When it comes time to print your brand identity materials, there's one overarching question for you to consider – whether to print the resulting materials on a digital printer or traditional press. There are many differences between the two processes, some of which are outlined below.
Less expensive – Digital printing is a direct-to-paper printing process. As a result,
it often runs about one-half of the cost of press printing.
Lose color accuracy – Digital printing is a four-color printing process. Four colors
– Cyan, magenta, yellow, and black – are printed in tiny dots that when visually
mixed together, create various colors. This, in addition to the different set-ups and
settings on the machines from press-to-press, batch-to-batch and printer-to-
printer, can produce a wide range of different color results. You can never be certain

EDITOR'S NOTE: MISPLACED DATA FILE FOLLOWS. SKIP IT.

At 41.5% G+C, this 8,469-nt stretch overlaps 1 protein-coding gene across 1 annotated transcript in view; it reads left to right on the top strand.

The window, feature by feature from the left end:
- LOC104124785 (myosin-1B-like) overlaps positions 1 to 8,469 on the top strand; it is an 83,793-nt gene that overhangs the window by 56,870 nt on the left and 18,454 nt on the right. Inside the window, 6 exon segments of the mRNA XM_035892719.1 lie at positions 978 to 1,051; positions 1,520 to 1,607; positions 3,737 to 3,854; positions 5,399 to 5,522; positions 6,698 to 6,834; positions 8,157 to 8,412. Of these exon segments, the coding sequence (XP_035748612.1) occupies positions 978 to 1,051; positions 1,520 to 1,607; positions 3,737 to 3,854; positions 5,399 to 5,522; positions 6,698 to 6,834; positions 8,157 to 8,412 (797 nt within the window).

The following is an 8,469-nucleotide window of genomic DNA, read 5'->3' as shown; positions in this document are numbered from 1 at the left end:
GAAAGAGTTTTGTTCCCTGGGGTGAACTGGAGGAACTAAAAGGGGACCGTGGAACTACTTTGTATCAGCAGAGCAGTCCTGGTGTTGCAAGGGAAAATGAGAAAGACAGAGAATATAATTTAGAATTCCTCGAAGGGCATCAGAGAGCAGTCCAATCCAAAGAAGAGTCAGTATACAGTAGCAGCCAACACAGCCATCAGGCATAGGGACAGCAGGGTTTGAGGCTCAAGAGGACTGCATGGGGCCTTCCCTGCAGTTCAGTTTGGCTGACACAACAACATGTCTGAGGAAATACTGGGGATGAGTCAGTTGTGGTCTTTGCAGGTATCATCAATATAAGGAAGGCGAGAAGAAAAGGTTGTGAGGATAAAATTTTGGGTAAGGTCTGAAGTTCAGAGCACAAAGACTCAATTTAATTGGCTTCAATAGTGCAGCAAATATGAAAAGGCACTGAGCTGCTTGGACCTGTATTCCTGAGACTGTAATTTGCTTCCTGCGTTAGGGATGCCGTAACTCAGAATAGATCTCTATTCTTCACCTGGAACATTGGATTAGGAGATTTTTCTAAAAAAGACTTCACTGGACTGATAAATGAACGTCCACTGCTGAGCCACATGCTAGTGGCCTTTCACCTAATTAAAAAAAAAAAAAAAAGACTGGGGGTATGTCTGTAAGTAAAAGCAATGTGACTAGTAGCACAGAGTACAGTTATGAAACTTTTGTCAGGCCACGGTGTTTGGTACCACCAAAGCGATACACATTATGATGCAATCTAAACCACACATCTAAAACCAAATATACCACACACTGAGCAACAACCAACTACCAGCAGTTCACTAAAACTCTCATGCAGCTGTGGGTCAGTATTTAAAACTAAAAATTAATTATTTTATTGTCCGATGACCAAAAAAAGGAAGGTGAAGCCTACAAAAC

what you'll get.
Lose color range – Four-color printing has limitations on the brightness,
saturation, and range of colors available – when mixing colors in this way. To
produce bright reds, oranges, blues, and purples, especially, press printing is a
Cost of proofing – Proofing is one way to produce accurate color. Proofing can be
costly, especially when compared to the overall cost of the job. But, since the proof
is created on the same equipment that the final job is printed on, it is often quite
Can be faster – Since no pre-press work or press setup is needed, running your job
on a digital press can be faster, depending on how many jobs the printer has in the
queue before yours. Some printers can even offer same-day service. Three days is a